Ambitious Chatteris school told to improve
Leaders of a college which has been ordered to improve by education inspectors say they won’t be satisfied until it is rated ‘outstanding’.
The principal and vice-principal of Cromwell Community College in Chatteris spoke out after Ofsted judged it to ‘require improvement’ in a report published last week.
They said the inspection carried out last month, the first since the college became an academy in 2012, didn’t tell them anything they didn’t already know – and highlighted how improvement plans are already taking affect.
Vice-principal Andrew Hunter said: “Although I only joined in September, I already feel confident that this is a school of real strengths and enormous promise.
“The inspectors were kind enough to recognise that we’ve already got the right plans in place. Yes, we have some work to do, but that is true for any ambitious organisation.
“We won’t be satisfied with being good; we want to be outstanding.”
Principal Jane Horn added: “I’m incredibly proud of our pupils and very grateful to have such a talented and committed staff.
“As a principal, in my first year of headship, I couldn’t ask for a better school community to work in. Our potential is huge and our future is very exciting.”
The Ofsted report said leadership and management of the college, quality of teaching, achievement of pupils and sixth form provision all ‘required improvement’, but praised the behaviour and safety of pupils as ‘good’.
It said: “The quality of teaching is too variable. The good practice that exists in some classrooms is not widespread enough and this means pupils’ experience of school is too mixed.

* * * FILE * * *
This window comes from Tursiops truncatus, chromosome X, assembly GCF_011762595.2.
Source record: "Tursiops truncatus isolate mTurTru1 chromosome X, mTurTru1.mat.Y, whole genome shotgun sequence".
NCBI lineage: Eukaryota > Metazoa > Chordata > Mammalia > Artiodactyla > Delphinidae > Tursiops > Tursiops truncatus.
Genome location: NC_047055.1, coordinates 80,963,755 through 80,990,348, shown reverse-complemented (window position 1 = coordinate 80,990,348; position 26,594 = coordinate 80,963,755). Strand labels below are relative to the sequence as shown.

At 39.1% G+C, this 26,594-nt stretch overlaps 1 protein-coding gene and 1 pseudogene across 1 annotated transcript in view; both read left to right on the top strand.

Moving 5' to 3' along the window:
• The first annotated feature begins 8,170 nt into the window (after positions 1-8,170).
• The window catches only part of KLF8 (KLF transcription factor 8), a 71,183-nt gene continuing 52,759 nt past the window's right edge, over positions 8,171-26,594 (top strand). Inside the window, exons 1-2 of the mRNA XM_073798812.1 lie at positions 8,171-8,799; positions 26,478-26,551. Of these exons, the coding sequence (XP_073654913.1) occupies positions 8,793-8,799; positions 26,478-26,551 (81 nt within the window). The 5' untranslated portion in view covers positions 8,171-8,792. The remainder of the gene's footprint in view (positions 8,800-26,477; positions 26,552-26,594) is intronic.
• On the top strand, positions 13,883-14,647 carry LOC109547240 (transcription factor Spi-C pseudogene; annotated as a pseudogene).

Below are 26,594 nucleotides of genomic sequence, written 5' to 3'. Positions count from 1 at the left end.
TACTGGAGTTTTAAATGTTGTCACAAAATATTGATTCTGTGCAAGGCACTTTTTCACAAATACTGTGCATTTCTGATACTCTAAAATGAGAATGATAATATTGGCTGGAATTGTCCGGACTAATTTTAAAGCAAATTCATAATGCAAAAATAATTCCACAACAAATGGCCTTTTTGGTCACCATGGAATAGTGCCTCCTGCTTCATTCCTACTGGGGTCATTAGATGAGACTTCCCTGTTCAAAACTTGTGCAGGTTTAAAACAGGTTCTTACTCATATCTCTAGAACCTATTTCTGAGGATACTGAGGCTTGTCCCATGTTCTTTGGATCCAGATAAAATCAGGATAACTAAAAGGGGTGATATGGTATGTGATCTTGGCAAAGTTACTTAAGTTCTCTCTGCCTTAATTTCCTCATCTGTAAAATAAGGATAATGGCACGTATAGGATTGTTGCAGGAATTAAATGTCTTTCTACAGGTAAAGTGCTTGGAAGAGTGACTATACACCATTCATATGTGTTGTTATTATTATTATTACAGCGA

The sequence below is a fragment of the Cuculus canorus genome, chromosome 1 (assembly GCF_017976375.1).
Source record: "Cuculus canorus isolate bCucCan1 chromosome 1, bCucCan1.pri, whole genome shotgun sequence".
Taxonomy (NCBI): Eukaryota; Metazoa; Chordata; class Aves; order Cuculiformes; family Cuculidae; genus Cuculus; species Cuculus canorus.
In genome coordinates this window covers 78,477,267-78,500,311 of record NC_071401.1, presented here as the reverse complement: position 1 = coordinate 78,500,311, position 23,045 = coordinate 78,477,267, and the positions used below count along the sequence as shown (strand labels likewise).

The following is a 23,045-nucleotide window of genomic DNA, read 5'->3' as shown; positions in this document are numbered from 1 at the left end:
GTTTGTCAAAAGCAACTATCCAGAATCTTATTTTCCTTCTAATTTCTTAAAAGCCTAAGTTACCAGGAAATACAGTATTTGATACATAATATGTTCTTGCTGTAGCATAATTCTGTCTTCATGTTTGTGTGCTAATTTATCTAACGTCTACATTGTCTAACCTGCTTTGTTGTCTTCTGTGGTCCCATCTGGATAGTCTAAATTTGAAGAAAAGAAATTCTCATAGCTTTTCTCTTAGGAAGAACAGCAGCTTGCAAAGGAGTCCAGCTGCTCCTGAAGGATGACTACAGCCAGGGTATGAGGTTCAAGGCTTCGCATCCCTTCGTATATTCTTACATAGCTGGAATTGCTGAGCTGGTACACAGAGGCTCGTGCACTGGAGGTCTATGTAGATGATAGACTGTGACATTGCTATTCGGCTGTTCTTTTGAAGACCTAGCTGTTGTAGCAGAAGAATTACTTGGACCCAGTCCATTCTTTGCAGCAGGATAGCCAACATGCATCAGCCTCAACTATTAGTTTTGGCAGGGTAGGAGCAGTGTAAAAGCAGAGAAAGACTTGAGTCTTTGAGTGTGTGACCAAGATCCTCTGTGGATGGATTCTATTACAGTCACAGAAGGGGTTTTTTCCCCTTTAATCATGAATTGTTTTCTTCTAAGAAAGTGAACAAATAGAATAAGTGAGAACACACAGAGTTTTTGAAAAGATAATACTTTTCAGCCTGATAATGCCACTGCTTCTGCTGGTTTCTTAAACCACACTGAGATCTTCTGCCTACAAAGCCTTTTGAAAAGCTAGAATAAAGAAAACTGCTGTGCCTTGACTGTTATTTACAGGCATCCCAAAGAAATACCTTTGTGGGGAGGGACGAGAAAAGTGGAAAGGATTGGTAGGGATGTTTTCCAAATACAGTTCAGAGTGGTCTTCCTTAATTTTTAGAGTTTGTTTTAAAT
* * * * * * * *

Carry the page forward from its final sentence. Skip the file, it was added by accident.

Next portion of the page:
It said the feedback and guidance pupils receive is also variable, the roles of subject and faculty leaders are not clearly defined, with some not effectively holding teachers to account, and ineffective leadership has led to inconsistencies and a lack of ambition among some teachers.
The report also highlighted many strengths at the college, with praise being given to the “overwhelmingly” positive behaviour in lessons, the “strong sense of community” and a curriculum enriched with “good opportunities” for personal development. Inspectors said “bullies have no chance” and they saw some “exemplary” work in lessons.
They also said the college’s self-assessment was accurate and many of the things needed to bring about improvement were already in place.
Mr Hunter said: “We know we already have wonderful pupils, strong and committed teachers and a very supportive community; the three pillars on which we will build the outstanding school we aspire to be. We will work tirelessly over the next months, continuing the work we had already begun to address those areas we want to improve.”